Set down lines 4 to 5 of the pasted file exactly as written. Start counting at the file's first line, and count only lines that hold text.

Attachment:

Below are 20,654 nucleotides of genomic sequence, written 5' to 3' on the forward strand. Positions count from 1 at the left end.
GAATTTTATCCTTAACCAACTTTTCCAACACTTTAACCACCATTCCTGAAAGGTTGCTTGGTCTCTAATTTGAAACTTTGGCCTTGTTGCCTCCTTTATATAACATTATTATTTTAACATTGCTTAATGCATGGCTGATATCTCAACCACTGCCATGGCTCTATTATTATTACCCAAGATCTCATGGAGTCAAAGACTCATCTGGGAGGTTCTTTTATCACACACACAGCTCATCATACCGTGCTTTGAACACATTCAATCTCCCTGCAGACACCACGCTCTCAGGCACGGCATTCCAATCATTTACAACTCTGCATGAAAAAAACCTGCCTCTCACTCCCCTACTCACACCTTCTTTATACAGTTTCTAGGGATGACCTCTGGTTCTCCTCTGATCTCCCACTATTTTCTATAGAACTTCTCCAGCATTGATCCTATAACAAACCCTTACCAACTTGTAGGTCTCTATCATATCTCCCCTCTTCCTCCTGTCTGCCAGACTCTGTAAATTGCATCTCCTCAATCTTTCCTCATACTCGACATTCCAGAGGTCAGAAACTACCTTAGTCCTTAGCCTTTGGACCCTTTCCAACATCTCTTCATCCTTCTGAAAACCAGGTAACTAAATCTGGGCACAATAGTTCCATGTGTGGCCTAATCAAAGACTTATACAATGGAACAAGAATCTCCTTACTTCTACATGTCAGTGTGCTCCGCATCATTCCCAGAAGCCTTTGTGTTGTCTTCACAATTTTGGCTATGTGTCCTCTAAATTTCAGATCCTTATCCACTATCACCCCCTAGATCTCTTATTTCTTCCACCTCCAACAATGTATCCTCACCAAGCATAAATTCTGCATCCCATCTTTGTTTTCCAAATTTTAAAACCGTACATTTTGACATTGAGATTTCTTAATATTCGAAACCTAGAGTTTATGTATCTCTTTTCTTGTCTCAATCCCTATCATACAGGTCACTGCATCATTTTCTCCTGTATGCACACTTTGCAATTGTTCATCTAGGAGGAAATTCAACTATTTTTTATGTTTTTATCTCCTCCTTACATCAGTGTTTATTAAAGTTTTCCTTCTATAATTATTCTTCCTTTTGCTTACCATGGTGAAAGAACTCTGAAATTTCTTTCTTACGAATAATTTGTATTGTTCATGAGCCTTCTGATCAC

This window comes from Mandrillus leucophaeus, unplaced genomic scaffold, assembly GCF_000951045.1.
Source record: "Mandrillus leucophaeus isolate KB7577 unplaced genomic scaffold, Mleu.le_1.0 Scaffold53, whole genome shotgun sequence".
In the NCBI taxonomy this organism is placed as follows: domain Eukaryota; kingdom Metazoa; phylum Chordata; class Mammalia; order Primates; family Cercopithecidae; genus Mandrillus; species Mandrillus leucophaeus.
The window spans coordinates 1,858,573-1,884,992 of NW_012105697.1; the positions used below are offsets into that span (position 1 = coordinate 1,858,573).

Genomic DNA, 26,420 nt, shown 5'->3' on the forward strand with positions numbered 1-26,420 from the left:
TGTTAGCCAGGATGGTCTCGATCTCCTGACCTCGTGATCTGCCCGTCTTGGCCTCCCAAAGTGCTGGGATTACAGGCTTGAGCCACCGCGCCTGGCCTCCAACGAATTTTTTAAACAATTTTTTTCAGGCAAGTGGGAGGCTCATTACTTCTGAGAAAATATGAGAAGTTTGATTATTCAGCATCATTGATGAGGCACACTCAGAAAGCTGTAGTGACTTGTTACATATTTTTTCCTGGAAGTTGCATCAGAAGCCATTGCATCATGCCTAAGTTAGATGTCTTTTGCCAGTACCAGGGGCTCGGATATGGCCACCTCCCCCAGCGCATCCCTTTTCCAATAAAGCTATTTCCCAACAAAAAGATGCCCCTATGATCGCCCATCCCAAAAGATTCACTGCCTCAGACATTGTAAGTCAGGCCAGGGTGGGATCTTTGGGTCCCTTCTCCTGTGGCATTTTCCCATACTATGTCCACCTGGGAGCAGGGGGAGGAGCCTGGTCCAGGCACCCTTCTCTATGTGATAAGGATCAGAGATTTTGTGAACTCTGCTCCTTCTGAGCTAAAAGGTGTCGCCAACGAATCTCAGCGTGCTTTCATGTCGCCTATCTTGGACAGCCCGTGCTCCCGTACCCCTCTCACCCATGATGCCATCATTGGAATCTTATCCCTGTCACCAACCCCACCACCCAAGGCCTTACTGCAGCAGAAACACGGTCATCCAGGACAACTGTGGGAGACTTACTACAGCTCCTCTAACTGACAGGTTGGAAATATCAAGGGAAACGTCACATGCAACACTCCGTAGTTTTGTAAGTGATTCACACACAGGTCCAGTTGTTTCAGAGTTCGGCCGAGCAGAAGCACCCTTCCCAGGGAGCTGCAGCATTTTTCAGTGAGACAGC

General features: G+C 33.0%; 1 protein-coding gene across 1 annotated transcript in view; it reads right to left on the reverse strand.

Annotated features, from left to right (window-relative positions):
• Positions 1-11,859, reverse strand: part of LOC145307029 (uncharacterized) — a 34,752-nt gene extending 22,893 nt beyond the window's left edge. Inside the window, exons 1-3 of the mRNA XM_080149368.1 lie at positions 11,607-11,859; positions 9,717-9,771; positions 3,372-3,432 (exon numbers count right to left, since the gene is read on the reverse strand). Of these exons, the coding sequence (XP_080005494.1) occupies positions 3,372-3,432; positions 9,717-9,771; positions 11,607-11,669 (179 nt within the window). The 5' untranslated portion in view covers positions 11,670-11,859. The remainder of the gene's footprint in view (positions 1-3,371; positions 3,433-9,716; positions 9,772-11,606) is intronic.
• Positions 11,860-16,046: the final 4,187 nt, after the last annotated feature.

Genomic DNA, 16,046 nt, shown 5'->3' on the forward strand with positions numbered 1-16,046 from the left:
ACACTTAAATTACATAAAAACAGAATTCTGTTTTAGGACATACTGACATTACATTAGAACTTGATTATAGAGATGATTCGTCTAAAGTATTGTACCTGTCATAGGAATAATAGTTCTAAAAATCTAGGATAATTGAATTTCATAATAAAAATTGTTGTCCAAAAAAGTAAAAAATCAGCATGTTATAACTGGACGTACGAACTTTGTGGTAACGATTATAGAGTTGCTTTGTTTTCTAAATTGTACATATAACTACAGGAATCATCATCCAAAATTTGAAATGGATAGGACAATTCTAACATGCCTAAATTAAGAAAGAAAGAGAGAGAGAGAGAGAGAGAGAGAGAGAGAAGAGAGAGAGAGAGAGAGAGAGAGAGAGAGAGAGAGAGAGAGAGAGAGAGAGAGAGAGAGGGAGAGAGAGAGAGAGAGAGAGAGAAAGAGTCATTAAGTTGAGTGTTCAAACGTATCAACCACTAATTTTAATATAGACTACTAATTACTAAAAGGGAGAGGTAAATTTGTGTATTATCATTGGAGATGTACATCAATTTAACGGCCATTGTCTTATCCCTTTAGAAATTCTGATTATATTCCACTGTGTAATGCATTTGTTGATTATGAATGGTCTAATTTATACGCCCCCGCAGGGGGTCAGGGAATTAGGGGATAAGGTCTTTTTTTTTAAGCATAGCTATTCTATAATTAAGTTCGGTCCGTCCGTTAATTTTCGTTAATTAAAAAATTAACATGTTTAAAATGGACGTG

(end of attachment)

Source record: "Mandrillus leucophaeus isolate KB7577 unplaced genomic scaffold, Mleu.le_1.0 Scaffold53, whole genome shotgun sequence".
In the NCBI taxonomy this organism is placed as follows: domain Eukaryota; kingdom Metazoa; phylum Chordata; class Mammalia; order Primates; family Cercopithecidae; genus Mandrillus; species Mandrillus leucophaeus.